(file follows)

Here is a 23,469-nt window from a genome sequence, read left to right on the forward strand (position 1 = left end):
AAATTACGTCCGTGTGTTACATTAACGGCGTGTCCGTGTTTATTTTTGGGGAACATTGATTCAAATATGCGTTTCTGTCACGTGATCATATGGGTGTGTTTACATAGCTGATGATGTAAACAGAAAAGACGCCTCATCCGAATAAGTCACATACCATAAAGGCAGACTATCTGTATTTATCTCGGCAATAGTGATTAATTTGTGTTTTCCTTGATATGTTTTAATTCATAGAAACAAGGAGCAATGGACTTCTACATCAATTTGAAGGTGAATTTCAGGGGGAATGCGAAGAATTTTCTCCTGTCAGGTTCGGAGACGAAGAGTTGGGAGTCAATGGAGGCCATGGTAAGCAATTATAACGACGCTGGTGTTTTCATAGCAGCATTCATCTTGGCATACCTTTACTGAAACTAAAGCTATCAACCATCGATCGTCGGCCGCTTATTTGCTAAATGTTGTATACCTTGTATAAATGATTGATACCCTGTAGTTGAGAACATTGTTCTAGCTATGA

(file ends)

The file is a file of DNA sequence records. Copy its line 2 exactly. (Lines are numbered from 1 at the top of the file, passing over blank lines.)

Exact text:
AAATTACGTCCGTGTGTTACATTAACGGCGTGTCCGTGTTTATTTTTGGGGAACATTGATTCAAATATGCGTTTCTGTCACGTGATCATATGGGTGTGTTTACATAGCTGATGATGTAAACAGAAAAGACGCCTCATCCGAATAAGTCACATACCATAAAGGCAGACTATCTGTATTTATCTCGGCAATAGTGATTAATTTGTGTTTTCCTTGATATGTTTTAATTCATAGAAACAAGGAGCAATGGACTTCTACATCAATTTGAAGGTGAATTTCAGGGGGAATGCGAAGAATTTTCTCCTGTCAGGTTCGGAGACGAAGAGTTGGGAGTCAATGGAGGCCATGGTAAGCAATTATAACGACGCTGGTGTTTTCATAGCAGCATTCATCTTGGCATACCTTTACTGAAACTAAAGCTATCAACCATCGATCGTCGGCCGCTTATTTGCTAAATGTTGTATACCTTGTATAAATGATTGATACCCTGTAGTTGAGAACATTGTTCTAGCTATGA